Lily

Many Lily varieties originally come from Japan, China and Korea. The Lilies that you now find at the florist are hybrids of different varieties. Although Lilies are often white, there is also a red Lily. These days there are even Lilies in all kinds of pretty pastel tints.

The lily is a bulb crop which can be used on many occasions. The range is constantly developing with new groups. In the past we were mainly familiar with the Asiatic group with vivid flower colours, a large number of buds and flowers, smaller flowers, more delicate foliage and stamens which shed.

The Oriental group has the most colours in pink and white or bicoloured, has larger buds and flowers, coarser foliage, heavier stems and is strongly scented.

The most traditional group is the Lilium Longiflorum group with coarser foliage and a trumpet-shaped flower. Most cultivars are white, but there are also red and white cultivars. Longiflorum, which means ‘with long flowers’, has a light scent. The LA group was created by crossing two different groups. This group has pale pastel shades, a more compact branch structure, coarser foliage and stamens which shed.

The lily is a symbol of innocence, mortality, royalty and unity. The Romans and Greeks crowned brides with lilies for a pure and fruitful life. In Christianity lilies symbolised pure virginal love and innocence.  Archangel Gabriel and the parents of Mary are often depicted with a lily in their hand. Luckily the lily is also used nowadays in innovative and challenging ways. 

  •   Properties
    Scientific name
    Lilium
    Family
    Liliaceae
    Synonyms
    Lilium
    Origin
    Japan, China, Korea
    Meaning
    Unity, Regality, Innocence, Transience
    Shelf life
    Lilies will last for between 7 and 14 days (depending on country of sale, shipping and storage time, the provision of cut flower food, freshness and conditions at the consumer).
    Season
    Jan Feb Mar Apr May Jun Jul Aug Sep Oct Nov Dec
                           
  •   Care tips florists
    • Lilies can be stored dry in the cold store at 2 to 5 °C.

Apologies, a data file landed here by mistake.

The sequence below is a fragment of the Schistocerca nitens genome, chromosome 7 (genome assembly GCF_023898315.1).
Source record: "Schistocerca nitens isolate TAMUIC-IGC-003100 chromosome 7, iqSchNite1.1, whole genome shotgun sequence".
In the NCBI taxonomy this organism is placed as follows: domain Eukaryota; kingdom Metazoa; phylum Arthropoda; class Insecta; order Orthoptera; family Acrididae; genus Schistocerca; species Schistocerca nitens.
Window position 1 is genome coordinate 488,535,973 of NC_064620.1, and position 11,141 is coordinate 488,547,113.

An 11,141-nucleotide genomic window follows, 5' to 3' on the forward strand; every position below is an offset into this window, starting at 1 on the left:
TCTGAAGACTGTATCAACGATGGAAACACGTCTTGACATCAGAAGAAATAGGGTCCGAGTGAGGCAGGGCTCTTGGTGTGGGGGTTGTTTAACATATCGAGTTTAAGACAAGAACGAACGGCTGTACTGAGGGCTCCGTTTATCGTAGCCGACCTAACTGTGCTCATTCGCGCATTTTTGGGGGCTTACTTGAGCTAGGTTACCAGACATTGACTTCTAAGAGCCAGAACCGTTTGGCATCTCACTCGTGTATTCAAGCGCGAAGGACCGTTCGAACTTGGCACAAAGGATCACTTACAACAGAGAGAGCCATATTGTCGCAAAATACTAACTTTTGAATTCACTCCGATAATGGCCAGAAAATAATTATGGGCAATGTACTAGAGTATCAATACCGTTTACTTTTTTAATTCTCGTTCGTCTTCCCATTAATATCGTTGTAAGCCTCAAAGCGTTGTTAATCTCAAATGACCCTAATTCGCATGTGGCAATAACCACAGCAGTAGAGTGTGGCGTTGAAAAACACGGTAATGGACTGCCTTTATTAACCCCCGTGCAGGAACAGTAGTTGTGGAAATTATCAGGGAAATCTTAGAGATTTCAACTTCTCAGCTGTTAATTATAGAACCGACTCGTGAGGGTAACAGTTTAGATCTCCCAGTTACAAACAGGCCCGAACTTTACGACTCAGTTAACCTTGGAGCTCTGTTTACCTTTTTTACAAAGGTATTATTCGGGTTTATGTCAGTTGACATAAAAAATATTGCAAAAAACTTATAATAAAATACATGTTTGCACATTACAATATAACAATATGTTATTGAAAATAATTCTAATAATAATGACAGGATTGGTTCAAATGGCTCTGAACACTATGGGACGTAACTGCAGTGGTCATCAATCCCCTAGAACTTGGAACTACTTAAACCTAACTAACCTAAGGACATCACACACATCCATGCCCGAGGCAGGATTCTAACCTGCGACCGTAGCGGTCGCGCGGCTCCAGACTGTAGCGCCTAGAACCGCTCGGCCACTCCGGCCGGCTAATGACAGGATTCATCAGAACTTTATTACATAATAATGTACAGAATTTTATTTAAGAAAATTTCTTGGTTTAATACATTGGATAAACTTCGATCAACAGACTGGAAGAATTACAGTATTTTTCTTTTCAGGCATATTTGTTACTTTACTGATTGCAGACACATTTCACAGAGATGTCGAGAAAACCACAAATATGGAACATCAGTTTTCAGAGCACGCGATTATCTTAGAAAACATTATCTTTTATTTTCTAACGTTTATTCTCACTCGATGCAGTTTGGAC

• Place the lilies in clean buckets or vases with clean water.
    • A preservative (preferably specially intended for bulb flowers) will ensure that the flowers open nicely, the foliage does not yellow and the water is not contaminated by bacteria.
    • Cut 3 to 5 cm off the stems with a sharp knife or secateurs and remove the bottom leaves. Ensure that there are no leaves in the water, particularly not when combining with other flowers.
    • A preservative will ensure that the flowers open nicely, the foliage does not yellow and the water is not contaminated by bacteria.
    • The lilies will open nicely at a higher temperature, provided that they were not too under-ripened when bought, particularly in the winter months.
    • When creating arrangements and bouquets it is important to take account of the opening flowers and the stamens in them which could shed. To prevent this the stamens can be removed or carefully sprayed with spray glue so that they cannot shed.
    • When producing table decorations for dinners and buffets it is important to take account of the strong scent of some cultivars; this can affect the taste of the food.
    • However ensure that the flowers cannot become damp as a result of excessive humidity or condensation in the cellophane.
  •   Care tips consumers
    • Cut a piece off the bottom of the lilies’ stem and place them in cold water.
    • Thereby use cut flower food. There is a special bulb flower preservative for Lilium and Alstroemeria. This ensures that both foliage and flower last longer.
    • The vase needs to be topped up regularly.
    • The best position for lilies is a cool spot. The flowers will finish flowering faster in a warm room, next to heat sources or in direct sunlight.
    • Lilies should not be placed next to fruit because of the ethylene gas.
    • The pollen from the stamens can cause annoying marks on clothing.